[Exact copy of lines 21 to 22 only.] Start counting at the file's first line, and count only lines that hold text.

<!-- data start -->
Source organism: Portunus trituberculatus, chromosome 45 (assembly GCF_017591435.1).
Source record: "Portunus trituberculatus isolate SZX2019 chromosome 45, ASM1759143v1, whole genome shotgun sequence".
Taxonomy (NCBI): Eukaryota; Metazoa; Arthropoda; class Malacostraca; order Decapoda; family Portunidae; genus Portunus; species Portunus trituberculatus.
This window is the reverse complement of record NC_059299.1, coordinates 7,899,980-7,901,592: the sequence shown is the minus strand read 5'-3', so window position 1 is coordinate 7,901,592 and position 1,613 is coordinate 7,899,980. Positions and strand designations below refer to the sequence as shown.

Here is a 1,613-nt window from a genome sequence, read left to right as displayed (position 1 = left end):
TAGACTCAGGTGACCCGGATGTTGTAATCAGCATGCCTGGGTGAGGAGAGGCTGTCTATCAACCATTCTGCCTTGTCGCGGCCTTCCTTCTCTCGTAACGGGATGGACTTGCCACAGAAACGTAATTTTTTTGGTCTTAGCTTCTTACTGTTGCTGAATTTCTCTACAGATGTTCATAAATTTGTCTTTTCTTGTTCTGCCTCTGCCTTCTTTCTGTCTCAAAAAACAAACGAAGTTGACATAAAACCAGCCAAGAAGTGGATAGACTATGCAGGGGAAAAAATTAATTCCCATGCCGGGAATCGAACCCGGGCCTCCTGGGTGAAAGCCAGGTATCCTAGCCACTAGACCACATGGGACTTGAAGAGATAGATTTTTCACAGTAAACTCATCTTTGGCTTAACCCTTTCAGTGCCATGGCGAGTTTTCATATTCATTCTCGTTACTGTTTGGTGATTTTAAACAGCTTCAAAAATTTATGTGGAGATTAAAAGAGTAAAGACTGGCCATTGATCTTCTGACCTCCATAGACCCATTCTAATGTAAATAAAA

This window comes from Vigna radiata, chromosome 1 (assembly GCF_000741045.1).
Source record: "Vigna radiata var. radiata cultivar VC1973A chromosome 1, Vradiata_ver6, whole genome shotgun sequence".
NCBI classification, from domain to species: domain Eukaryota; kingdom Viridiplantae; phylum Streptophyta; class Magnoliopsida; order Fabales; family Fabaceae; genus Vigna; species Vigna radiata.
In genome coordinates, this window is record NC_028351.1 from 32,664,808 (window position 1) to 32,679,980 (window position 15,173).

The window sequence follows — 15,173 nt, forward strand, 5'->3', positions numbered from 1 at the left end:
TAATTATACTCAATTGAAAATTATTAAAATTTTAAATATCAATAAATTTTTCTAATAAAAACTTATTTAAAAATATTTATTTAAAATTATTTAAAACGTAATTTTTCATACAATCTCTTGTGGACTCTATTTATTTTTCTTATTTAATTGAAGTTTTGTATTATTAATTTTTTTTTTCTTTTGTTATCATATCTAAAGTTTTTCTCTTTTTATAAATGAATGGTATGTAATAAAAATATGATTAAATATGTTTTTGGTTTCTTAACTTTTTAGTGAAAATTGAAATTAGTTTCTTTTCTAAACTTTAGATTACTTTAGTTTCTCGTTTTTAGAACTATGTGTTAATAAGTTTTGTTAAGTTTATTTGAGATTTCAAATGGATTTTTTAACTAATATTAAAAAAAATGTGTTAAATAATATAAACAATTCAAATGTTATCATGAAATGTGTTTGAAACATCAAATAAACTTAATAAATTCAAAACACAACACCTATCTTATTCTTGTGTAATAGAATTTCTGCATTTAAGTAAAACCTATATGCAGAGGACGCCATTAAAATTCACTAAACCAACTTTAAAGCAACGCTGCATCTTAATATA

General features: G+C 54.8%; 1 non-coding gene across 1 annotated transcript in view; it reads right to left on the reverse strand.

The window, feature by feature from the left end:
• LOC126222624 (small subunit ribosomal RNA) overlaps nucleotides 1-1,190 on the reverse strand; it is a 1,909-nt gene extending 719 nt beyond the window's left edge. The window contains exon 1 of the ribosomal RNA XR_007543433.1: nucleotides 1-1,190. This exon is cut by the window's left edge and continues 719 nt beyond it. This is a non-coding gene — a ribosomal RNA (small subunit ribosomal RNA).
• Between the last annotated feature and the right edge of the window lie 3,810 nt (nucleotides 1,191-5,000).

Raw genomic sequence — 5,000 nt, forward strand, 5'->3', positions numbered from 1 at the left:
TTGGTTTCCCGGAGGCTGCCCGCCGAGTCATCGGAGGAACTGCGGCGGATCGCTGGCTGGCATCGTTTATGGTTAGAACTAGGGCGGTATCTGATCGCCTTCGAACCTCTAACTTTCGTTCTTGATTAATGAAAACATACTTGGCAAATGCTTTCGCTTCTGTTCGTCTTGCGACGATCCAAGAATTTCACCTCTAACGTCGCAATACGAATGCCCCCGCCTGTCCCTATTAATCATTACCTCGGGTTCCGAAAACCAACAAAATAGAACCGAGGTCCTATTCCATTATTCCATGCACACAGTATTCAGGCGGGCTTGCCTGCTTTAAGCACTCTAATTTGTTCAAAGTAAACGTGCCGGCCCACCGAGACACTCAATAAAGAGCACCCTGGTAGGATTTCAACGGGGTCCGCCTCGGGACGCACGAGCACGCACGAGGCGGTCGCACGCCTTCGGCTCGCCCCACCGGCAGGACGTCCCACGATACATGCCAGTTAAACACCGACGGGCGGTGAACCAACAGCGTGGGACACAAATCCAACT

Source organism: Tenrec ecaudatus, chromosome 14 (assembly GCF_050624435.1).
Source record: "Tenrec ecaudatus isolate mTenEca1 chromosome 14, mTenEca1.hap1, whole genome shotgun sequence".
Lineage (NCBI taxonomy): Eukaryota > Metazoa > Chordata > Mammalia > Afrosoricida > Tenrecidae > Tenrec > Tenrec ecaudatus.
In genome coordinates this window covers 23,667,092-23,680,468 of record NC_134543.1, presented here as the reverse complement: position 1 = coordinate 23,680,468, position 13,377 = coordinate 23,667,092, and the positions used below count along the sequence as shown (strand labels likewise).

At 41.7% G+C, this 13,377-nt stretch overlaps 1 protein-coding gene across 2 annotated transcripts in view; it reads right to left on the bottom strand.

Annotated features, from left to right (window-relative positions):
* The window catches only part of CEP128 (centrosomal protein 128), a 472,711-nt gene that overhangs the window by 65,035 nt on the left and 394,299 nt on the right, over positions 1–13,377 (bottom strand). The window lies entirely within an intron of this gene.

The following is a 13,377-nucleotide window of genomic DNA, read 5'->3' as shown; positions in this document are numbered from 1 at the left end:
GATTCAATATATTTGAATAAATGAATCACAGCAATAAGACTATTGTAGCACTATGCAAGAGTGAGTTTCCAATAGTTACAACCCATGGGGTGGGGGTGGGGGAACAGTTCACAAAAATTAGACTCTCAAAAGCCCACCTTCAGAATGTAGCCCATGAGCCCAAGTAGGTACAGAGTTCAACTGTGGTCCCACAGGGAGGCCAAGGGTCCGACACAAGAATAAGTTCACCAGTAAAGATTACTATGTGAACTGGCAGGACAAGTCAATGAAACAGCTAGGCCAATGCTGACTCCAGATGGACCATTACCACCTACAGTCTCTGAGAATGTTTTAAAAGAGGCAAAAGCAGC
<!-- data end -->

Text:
Lineage (NCBI taxonomy): Eukaryota > Metazoa > Chordata > Mammalia > Afrosoricida > Tenrecidae > Tenrec > Tenrec ecaudatus.
In genome coordinates this window covers 23,667,092-23,680,468 of record NC_134543.1, presented here as the reverse complement: position 1 = coordinate 23,680,468, position 13,377 = coordinate 23,667,092, and the positions used below count along the sequence as shown (strand labels likewise).